Show humility and joy towards friend and stranger alike, and homage, obedience, and fealty towards every person.
- The Rule of Carthage, Irish, 7th century
“You shall rise before the gray headed and honor the presence of an old man, and fear your God: I am the LORD.”
- Leviticus 19.32
What can we say about the Law of God?
Much, indeed. First, it is holy and righteous and good (Rom. 7.12).
Second, it teaches us the ways of loving God and our neighbors (Matt. 22.34-40).
Third, it liberates us from such things as moral uncertainty, mere self-love, and the snares of sin (Jms. 2.8-12).
Fourth, it illuminates the path Jesus walked, and we should walk as well (1 Jn. 2.1-6).
Fifth, contemplating and keeping the Law is a source both of increasing righteousness (Ps. 1) and abundant delight (Ps. 40.8).
Sixth, keeping and teaching the Law to others is the way to greatness in the Kingdom of God (Matt. 5.17-19).
And, seventh, the Law of God is greatly neglected by contemporary Christians, due in large part, to a lack of understanding concerning points 1-6 above.
Celtic Christians were serious about the Law. Emerging as they did from a society that had no written laws and was thus ever subject to changeable traditions and the will of the strong, they became eager students and practitioners of the Law of God in all its facets. Celtic Christians found in the Law a guide to loving God and men that helped enormously in civilizing the wild Irish and bringing order and justice to their nation.
Monks and other religious leaders were especially responsible to keep the Law, for they understood that the people looked to them as models of discipleship. How much did they regard the Law? How careful were they concerning all its precepts?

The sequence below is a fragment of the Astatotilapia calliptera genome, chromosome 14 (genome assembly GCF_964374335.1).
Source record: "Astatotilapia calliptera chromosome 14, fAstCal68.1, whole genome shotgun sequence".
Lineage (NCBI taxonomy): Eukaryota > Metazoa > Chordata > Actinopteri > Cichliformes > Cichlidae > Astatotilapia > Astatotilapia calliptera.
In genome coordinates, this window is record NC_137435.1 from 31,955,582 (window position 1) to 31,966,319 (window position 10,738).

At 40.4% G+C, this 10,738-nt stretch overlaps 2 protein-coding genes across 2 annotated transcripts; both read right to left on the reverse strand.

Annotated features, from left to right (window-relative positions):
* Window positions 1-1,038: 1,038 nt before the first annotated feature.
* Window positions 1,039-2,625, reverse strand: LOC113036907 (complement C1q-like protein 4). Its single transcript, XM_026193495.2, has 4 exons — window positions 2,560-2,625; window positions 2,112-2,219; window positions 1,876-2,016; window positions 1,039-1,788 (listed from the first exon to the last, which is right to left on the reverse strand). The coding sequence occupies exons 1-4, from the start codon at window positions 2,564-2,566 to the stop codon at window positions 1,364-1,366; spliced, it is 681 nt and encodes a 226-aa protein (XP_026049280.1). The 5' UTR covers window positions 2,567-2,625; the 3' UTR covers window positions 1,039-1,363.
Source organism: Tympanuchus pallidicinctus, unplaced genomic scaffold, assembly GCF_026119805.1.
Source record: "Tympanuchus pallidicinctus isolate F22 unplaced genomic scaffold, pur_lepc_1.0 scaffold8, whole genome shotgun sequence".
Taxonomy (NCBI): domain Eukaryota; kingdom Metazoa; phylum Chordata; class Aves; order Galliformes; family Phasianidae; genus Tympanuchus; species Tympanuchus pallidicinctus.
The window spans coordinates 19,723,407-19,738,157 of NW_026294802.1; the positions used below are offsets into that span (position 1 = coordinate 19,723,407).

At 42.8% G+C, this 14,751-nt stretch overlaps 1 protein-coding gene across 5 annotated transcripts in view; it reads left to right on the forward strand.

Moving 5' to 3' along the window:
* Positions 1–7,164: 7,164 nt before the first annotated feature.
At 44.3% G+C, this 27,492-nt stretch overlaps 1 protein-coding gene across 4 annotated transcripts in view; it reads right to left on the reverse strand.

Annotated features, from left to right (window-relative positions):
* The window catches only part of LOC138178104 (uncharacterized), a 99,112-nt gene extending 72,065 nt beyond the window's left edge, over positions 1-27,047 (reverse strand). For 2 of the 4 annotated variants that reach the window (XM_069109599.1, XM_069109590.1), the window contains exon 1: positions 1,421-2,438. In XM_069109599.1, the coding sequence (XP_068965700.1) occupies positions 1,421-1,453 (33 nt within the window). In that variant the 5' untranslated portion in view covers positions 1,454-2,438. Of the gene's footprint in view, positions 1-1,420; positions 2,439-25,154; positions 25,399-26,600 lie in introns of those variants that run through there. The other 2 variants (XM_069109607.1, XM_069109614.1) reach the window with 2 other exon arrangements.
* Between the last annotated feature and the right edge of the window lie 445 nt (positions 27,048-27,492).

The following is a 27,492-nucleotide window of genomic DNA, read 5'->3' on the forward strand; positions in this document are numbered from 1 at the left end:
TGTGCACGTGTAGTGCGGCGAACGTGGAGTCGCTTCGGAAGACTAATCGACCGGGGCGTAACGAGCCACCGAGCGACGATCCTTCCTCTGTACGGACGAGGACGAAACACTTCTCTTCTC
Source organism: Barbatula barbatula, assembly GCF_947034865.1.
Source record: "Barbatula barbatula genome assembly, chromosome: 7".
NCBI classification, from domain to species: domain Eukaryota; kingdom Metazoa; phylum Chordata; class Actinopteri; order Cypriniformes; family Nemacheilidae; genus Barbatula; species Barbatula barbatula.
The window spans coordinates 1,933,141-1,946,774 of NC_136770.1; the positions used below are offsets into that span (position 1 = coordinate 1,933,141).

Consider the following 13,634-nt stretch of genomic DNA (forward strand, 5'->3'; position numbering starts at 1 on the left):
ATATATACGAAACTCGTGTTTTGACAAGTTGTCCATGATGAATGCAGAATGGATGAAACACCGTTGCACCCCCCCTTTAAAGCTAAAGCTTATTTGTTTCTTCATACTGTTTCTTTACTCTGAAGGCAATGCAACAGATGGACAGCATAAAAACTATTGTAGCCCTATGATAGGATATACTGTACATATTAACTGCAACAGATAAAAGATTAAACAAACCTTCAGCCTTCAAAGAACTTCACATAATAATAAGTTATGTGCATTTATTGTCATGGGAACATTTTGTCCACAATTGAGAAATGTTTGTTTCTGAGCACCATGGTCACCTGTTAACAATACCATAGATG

On one occasion, when Irish Church leaders had been summoned to Canterbury to meet with the Pope’s ambassador, they wondered whether they could trust him (the Venerable Bede reports this incident). At that time, early in the 7th century, the Irish Church did not regard itself as subject to the authority of the Roman pontiff. A loosely-coupled archipelago of monastic communities oversaw the life of faith in Ireland, and in its extensions in lands beyond.
Those summoned to Canterbury consulted a wise elder. The elder instructed them to show up at the meeting first and arrange for the papal ambassador to be seated before they entered. When they entered, the elder explained, if he stood to greet them – in accordance with the Law of God – he was a man to be trusted. If not, listen politely, but make no commitments.
As it turned out, the papal emissary did not stand, indicating that he either did not know the Law of God or did not regard it. The Law requires the people of God to honor one another, to esteem one another as better than themselves, to look out for the interests of others and not just our own interests. And that includes standing in the presence of the elders of a community. If you can’t do that as a leader, how can you expect the people following you to do any better?